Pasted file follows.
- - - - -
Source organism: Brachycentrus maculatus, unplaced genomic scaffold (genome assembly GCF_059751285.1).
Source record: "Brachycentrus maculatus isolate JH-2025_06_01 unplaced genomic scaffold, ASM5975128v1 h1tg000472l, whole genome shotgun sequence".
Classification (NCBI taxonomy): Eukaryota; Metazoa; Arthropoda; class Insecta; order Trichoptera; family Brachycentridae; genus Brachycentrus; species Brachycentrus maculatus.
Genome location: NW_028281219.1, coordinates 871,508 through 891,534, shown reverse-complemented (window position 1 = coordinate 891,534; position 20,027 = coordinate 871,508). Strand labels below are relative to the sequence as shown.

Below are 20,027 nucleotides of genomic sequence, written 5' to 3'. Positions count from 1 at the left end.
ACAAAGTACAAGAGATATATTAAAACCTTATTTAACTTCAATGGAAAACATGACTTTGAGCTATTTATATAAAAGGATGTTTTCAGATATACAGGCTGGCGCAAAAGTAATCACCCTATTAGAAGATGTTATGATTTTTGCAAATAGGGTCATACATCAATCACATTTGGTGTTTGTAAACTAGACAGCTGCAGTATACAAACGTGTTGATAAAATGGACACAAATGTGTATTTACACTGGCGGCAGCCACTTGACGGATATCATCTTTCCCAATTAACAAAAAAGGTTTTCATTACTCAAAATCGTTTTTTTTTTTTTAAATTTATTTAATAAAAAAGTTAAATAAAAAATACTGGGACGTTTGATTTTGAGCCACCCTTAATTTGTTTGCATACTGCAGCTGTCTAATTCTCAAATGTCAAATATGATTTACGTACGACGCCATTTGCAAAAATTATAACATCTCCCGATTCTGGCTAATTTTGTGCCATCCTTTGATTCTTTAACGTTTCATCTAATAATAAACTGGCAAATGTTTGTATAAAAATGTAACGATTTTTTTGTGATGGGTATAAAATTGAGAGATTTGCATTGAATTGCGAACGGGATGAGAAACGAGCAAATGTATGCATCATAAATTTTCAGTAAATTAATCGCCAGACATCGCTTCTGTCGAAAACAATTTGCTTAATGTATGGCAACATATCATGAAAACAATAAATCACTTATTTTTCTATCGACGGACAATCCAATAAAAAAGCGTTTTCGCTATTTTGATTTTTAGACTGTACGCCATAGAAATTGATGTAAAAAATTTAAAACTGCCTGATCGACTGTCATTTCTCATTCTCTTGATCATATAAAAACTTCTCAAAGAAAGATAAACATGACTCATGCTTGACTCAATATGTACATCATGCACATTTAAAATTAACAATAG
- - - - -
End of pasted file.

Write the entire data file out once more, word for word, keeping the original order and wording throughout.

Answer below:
Source organism: Brachycentrus maculatus, unplaced genomic scaffold (genome assembly GCF_059751285.1).
Source record: "Brachycentrus maculatus isolate JH-2025_06_01 unplaced genomic scaffold, ASM5975128v1 h1tg000472l, whole genome shotgun sequence".
Classification (NCBI taxonomy): Eukaryota; Metazoa; Arthropoda; class Insecta; order Trichoptera; family Brachycentridae; genus Brachycentrus; species Brachycentrus maculatus.
Genome location: NW_028281219.1, coordinates 871,508 through 891,534, shown reverse-complemented (window position 1 = coordinate 891,534; position 20,027 = coordinate 871,508). Strand labels below are relative to the sequence as shown.

Below are 20,027 nucleotides of genomic sequence, written 5' to 3'. Positions count from 1 at the left end.
ACAAAGTACAAGAGATATATTAAAACCTTATTTAACTTCAATGGAAAACATGACTTTGAGCTATTTATATAAAAGGATGTTTTCAGATATACAGGCTGGCGCAAAAGTAATCACCCTATTAGAAGATGTTATGATTTTTGCAAATAGGGTCATACATCAATCACATTTGGTGTTTGTAAACTAGACAGCTGCAGTATACAAACGTGTTGATAAAATGGACACAAATGTGTATTTACACTGGCGGCAGCCACTTGACGGATATCATCTTTCCCAATTAACAAAAAAGGTTTTCATTACTCAAAATCGTTTTTTTTTTTTTAAATTTATTTAATAAAAAAGTTAAATAAAAAATACTGGGACGTTTGATTTTGAGCCACCCTTAATTTGTTTGCATACTGCAGCTGTCTAATTCTCAAATGTCAAATATGATTTACGTACGACGCCATTTGCAAAAATTATAACATCTCCCGATTCTGGCTAATTTTGTGCCATCCTTTGATTCTTTAACGTTTCATCTAATAATAAACTGGCAAATGTTTGTATAAAAATGTAACGATTTTTTTGTGATGGGTATAAAATTGAGAGATTTGCATTGAATTGCGAACGGGATGAGAAACGAGCAAATGTATGCATCATAAATTTTCAGTAAATTAATCGCCAGACATCGCTTCTGTCGAAAACAATTTGCTTAATGTATGGCAACATATCATGAAAACAATAAATCACTTATTTTTCTATCGACGGACAATCCAATAAAAAAGCGTTTTCGCTATTTTGATTTTTAGACTGTACGCCATAGAAATTGATGTAAAAAATTTAAAACTGCCTGATCGACTGTCATTTCTCATTCTCTTGATCATATAAAAACTTCTCAAAGAAAGATAAACATGACTCATGCTTGACTCAATATGTACATCATGCACATTTAAAATTAACAATAG